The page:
Child Labor

October 21, 2009

Some interesting speculation and historical revisionism from VoxEu:

The effects of international [child-labour] interventions on developing countries today stand in sharp contrast to the situation in which child-labour laws were passed in Western Europe in the nineteenth century. In Europe, comprehensive child-labour restrictions were adopted precisely when children were moving from the family farm and workshop into formal employment in mills, mines, and factories, where they worked alongside adults. It was this direct competition between adult workers and children that motivated unions to oppose child labour.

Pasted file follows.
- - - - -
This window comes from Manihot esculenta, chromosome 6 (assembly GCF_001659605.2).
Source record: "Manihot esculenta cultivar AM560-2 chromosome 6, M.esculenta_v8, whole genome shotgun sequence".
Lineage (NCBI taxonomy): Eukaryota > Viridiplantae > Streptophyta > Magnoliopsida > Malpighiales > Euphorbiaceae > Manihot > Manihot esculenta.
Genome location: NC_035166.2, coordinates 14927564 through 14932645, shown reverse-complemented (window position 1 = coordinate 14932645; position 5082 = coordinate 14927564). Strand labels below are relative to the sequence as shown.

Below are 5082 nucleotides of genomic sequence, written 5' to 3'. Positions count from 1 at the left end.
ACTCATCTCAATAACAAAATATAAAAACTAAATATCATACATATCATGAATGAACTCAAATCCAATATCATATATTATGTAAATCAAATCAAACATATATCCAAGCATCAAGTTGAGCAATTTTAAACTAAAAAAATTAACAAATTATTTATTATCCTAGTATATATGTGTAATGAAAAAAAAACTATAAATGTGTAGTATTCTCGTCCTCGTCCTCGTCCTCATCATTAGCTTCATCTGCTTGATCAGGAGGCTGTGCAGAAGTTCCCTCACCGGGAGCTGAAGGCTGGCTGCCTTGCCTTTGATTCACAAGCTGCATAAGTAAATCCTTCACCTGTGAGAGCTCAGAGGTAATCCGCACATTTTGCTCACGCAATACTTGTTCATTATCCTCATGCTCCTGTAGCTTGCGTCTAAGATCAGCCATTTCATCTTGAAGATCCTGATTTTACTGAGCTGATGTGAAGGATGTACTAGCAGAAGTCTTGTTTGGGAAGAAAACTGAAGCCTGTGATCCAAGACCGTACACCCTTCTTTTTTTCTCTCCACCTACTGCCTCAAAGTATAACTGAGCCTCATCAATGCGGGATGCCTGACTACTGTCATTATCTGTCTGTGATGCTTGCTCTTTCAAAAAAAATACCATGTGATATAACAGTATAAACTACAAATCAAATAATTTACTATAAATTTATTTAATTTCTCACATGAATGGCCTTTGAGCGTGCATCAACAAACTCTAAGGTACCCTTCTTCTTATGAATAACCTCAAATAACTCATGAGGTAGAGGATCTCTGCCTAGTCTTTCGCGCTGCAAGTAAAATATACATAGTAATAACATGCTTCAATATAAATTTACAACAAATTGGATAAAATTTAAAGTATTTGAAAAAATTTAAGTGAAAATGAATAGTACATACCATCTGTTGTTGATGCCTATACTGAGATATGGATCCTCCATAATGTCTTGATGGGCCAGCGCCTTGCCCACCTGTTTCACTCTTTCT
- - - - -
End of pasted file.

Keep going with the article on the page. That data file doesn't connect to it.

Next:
International interventions in developing countries today shift working children instead from formal employment back to the informal sector, undermining prospects for political reform. Thus, international policies aimed at reducing child labour may achieve the opposite of their intended effect.

In other words, if you want child-labor law reform to succeed in developing countries, give the relevant political groups an incentive to care, i.e. “These kids are stealing our jobs!”

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